Africa grapples with a pressing need to meet its growing energy demands. However, natural gas has emerged as a promising solution, offering the continent a path to address its power scarcity. With vast reserves capable of generating 400 GW in sub-Saharan Africa, it has the potential to reshape the energy landscape. Gas-to-power technology, a vital step in the energy transition, emits fewer carbon emissions and eliminates harmful gas flaring.
Day two of African Energy Week (AEW) 2023, the African Energy Chamber’s (AEC) premier energy event, featured a session entitled Powering Africa: Harnessing the Promise of Gas-to-Power, exploring the opportunities and challenges associated with leveraging natural gas for power generation in Africa.
“We are currently experiencing a major shift in the energy sector to cleaner sources of energy. Africa’s response should be inched on Africa’s natural gas that is able to generate electricity, said Olakunle Williams, CEO Tetracore, adding, “There is a need for much more gas-based investments that will help unlock gas resources.”
Africa is blessed with sizable recoverable natural gas reserves. These reserves, often found in close proximity to major population centers, provide a unique opportunity to harness domestic resources for power generation.
From an Angolan perspective, Manuel Barros, CEO of the Gas and Renewable Energy Business Unit, Sonangol noted: “We have an industrial plant being constructed and a new facility will be underway very soon which will be for the downstream industry for our fertilizer plants. So, this means that we are not only using gas for export but also trying to monetize it within the country.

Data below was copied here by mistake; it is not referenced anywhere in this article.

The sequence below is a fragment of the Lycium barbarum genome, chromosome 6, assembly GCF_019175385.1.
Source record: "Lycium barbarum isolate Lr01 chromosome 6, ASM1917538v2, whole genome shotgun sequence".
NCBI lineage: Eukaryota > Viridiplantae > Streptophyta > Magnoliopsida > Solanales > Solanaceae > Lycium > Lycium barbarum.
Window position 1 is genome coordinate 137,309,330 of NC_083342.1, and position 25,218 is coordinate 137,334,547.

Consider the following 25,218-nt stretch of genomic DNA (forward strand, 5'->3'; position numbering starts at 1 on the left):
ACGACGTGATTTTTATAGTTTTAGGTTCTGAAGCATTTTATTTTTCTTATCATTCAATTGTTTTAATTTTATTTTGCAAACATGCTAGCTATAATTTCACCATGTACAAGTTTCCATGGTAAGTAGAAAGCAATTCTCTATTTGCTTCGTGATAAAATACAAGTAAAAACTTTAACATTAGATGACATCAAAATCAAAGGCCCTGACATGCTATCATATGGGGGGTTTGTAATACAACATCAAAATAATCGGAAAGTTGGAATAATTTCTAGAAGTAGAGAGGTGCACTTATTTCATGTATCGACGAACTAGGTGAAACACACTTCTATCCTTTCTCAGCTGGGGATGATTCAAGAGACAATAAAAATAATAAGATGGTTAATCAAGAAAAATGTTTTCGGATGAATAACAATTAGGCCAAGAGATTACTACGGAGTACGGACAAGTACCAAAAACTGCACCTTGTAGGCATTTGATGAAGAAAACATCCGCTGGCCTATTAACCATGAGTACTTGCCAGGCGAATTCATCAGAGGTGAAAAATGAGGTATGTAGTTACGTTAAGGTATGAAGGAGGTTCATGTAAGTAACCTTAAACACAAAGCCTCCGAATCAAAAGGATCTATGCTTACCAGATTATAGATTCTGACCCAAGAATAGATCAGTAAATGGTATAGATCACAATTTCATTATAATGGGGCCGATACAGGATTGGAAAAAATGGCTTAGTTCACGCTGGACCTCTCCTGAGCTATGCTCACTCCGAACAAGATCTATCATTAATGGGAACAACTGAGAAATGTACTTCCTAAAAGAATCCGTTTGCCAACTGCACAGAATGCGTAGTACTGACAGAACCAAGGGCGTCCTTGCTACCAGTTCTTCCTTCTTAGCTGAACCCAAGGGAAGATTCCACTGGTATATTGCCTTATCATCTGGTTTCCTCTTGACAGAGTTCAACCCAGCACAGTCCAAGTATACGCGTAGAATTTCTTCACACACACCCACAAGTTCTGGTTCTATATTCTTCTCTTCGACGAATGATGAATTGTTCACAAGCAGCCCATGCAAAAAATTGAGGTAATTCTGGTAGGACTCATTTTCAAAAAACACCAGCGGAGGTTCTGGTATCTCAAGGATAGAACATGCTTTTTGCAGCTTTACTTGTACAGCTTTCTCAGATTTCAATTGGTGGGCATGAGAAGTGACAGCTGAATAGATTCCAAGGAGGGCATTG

Jérôme Paillat, Senior LNG Project Director – TotalEnergies Gas, Renewable & Power emphasized that Gas-to-power is an enabler to meet the gross demand in terms of electricity. “Electricity is the way people are going to consume power in the next few years so power is very important. Most of the electricity the growth will be driven by renewable but gas to power is very important,” he said.
Building the necessary infrastructure for gas-to-power projects requires substantial investments. Securing financing for pipelines, processing facilities and power plants is often a challenge.
“We need financing and infrastructure development. Next year we should be able to say we have a deal with companies and we are executing it. We need to stop wasting time and start working on these projects. As we indicated, natural gas is the main fuel for African energy transition so we need to stop wasting time,” explained, David Pappoe Jr, Executive Director, Energas West Africa Limited.
Many African countries have existing energy systems heavily reliant on coal, oil, or renewables. Integrating gas into the energy mix requires careful planning and coordination. Moreover, there is an opportunity to mix gas with other energy sources such as Hydrogen to reach net zero by 2050.
“I think the journey to decarbonization and realising agreements up to 2050 is a gradual process. With hydrogen blending with natural gas, we have that capacity [to reach target] and we are able to rely slightly less on gas that has higher emissions,” said Sujen Balakisson, Business Development Manager for the Southern and Eastern Africa region, Wärtsilä Energy Solution.
Making progress in addressing domestic and export gas utilization is Morocco. Pierre Raillard, Head of Gas Business and Morocco Country Director, Chariot Limited, provided insights into this. “We need to find a domestic component as much as the big projects. For example, the Moroccan onshore development we are working on financing and developing and hoping to find a final investment decision (FID) soon will anchor itself on the domestic component. We have a doubling anchoring on the local and export component.
#AEW2023 takes place this week in Cape Town under a mandate to make energy poverty history by 2030. Keep following www.aecweek.com for more exciting information and updates about Africa’s premier energy event.